Shocker, not. Another liberal tax-payer scheme that didn’t work out as planned.
From MyNorthwest.com: Seattle’s gun tax brought in much less than expected in its first year. City leaders expected the tax to bring in between $300,000 and $500,000 a year when they approved it. But it brought in just over $100,000 in 2016.
The city had long refused to reveal the dollar amount, citing privacy concerns of people who pay the tax.
“Given the limited number of quarterly returns filed, the City believes releasing any information at this time about the number of filers or amount reported would risk revealing identifying taxpayer information, which is protected from disclosure per Seattle Municipal Code and state law,” the city said in response to a records request.
Earlier this year, the city revealed the tax had brought in less than expected, but would only say it was less than $200,000. The numbers released this week come after a judge ordered the city to release the data following a public records battle with TheGunMag.
A lawsuit challenging the tax failed last week when the state Supreme Court ruled it was legal. In an 8-1 decision, the justices agreed with the city’s argument that the tax is different from a regulation.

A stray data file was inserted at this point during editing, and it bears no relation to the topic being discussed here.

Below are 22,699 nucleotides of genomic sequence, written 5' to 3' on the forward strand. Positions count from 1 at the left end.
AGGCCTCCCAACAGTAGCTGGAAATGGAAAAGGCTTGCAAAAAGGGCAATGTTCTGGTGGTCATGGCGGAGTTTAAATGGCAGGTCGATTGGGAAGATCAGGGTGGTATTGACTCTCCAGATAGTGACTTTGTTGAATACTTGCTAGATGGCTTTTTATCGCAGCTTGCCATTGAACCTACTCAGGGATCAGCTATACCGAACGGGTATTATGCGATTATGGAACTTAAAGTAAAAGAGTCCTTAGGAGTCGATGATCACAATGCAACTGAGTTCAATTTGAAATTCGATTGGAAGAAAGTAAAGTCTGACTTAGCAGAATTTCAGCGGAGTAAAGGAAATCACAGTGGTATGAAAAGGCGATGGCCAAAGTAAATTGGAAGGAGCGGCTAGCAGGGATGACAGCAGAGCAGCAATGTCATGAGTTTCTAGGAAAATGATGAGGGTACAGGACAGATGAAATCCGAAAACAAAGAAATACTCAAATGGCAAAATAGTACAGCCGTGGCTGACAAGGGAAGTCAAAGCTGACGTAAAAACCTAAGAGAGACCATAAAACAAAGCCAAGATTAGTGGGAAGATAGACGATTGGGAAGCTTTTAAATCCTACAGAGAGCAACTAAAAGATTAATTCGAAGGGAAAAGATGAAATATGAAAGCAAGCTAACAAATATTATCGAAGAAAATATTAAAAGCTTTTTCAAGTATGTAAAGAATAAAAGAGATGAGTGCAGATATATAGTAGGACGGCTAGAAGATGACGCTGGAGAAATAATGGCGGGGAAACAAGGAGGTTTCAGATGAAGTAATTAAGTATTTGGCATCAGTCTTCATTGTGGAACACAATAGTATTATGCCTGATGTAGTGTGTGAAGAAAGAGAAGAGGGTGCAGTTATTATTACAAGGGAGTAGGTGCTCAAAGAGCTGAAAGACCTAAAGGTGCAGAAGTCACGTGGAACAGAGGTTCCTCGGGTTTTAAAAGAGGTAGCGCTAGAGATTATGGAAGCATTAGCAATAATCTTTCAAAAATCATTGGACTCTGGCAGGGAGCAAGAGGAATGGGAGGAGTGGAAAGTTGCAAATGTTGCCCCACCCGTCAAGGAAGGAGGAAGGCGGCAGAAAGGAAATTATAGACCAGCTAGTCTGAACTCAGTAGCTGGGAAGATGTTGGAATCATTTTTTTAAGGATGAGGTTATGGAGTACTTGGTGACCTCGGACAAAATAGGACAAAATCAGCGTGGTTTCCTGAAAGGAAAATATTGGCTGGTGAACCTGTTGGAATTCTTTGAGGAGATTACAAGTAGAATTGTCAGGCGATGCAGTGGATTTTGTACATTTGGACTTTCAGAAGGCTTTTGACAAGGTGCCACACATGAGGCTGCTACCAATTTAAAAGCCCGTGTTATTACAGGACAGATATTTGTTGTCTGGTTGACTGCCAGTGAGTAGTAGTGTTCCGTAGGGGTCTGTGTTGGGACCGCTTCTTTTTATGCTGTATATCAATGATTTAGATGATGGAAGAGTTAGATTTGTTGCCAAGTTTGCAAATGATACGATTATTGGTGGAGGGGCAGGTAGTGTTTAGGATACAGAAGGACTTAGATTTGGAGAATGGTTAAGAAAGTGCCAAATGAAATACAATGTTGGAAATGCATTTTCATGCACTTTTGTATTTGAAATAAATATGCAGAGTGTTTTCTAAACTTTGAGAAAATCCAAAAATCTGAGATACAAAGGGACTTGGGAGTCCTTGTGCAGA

“Historically, there has been a difference between regulations as such and taxation,” Attorney Phil Talmadge told KIRO Radio’s Dori Monson. “The Supreme Court has had a protocol for deciding what is a regulatory process, or a fee, and what constitutes a tax. They applied that analysis pretty faithfully in this opinion. Like it or dislike it, that’s the way they’ve done it.”
Seattle passed its gun tax in August 2015. It was aimed at funding gun-violence prevention, research and other programs to mitigate the public costs of gun-related crimes. The effort was spearheaded by Councilmember Tim Burgess. It places a $25 tax on guns sold in Seattle, and up to 5 cents on each round of ammunition.